My wife has to deal with it - always the same rhythm as well! It's always around the same time, a month before the tour starts, like "Is this a bad one? I've actually not written a show this time!" And she can just be like, "Nope, you said that last time. I know it's going to be good." But she's also the one who gets me a week into the tour going, "I think it's quite good, actually!" She's like, "Yeah, I told you this would happen. Let's see if we can skip the anguish next time!" But I don't think I'll ever be able to skip the anguish.

Ed Gamble

Hot Diggity Dog already has had a bit of "controversy" with the poster change in the Tube. What was it like seeing that?

When it comes to me, I guess that is controversial! So, TFL wouldn't accept the image of a hotdog on a poster because of their policy of not having pictures of fast food on the Tube network, which I understand.

It's a bit of a broad brushstroke, because it wasn't actually advertising fast food, and I think I look disgusting while I'm eating it! So, if anything, it's a good advert to not eat hot dogs. But it was very funny to me - it was great.

I was slightly concerned that when we started messing around with it and talking about it in the press, replacing it with the cucumber, all of that, I was worried that the "You can't say anything these days" sets might decide to try and adopt me as some sort of spokesman, but I'm glad they didn't. I'm glad I managed to head them off at the pass!

And how has the tour been going so far?

It's been fantastic, thank you! Yeah, it's quite deep into it now. Very happy with the show and really playing around with it onstage, finding new things to talk about and new avenues. It's away a lot, which I do mention in the show. I don't like being away from home for too long, but that's happening. And we're doing an extension as well in the autumn so we've got lots of dates to come, but it's been fantastic.

What is it like performing onstage in a tour versus on screen for comedy?

It's very different! I still maintain that anything I do on the screen, comedy wise or as myself, is a very good tool to get more people to come and see me live, because that is what I enjoy doing the most. That's why I started doing it.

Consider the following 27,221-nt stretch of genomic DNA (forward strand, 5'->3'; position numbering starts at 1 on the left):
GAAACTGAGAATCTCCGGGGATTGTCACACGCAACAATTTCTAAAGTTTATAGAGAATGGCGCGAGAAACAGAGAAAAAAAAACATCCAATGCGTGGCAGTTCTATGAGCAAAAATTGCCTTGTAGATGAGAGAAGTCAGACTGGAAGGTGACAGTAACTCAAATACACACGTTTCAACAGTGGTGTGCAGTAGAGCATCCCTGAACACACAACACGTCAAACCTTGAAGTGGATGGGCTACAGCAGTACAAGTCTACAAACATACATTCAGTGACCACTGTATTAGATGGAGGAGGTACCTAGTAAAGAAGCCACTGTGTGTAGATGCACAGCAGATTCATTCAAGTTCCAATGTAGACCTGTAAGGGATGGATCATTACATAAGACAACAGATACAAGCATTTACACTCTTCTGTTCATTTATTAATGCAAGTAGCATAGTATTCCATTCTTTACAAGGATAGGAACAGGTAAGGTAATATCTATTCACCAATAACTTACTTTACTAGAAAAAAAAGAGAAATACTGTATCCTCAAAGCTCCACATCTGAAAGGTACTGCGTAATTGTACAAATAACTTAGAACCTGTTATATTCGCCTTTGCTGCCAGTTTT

Performing live, there's nothing quite like it. And you can't even get the feeling of what it's like if you're watching a live stand-up show. I enjoy doing TV. I'll do anything that I think I'm going to enjoy, but it's all there so I can go out on tour and do shows.

Taskmaster. Ed Gamble

Do you have advice for any comedians looking to get their start?

I think it's so different now, most of my advice would be utterly useless for younger comedians! [Laughs] I have comedians from a generation or a couple of generations behind me supporting me on tour, and just talking to them about what it takes to get noticed now...

There's just so many more comedians, and there were loads when I started. It was already a busy, busy marketplace when I started but it's even more now. The notion of having to put clips up of yourself and constantly recording every gig and putting videos up and subtitling videos, it just seems like a different job now. So my advice would be speak to a younger comedian!

[Laughs] What do you hope audiences take away from Hot Diggity Dog?

I hope they piss themselves laughing from beginning to end! I don't do comedy for someone to take away some big life lesson. If it helps them in some way, that's absolutely great. But if it helps them just because they've sat there for the evening and laughed their heads off, then that's amazing as well. Some comedians try and have a message, some massive, hard-hitting, important thing in their show, and I love those comedians as much as I love the ones like myself who just want to be silly. That's the main aim. I get to perform for people! I get to show off and that's why I do it.

And finally, how would you describe the show in one word?

One word is hard because I'm a man of many words! I'll just say piss.


Ed Gamble: Hot Diggity Dog runs through to November 2024. edgamble.co.uk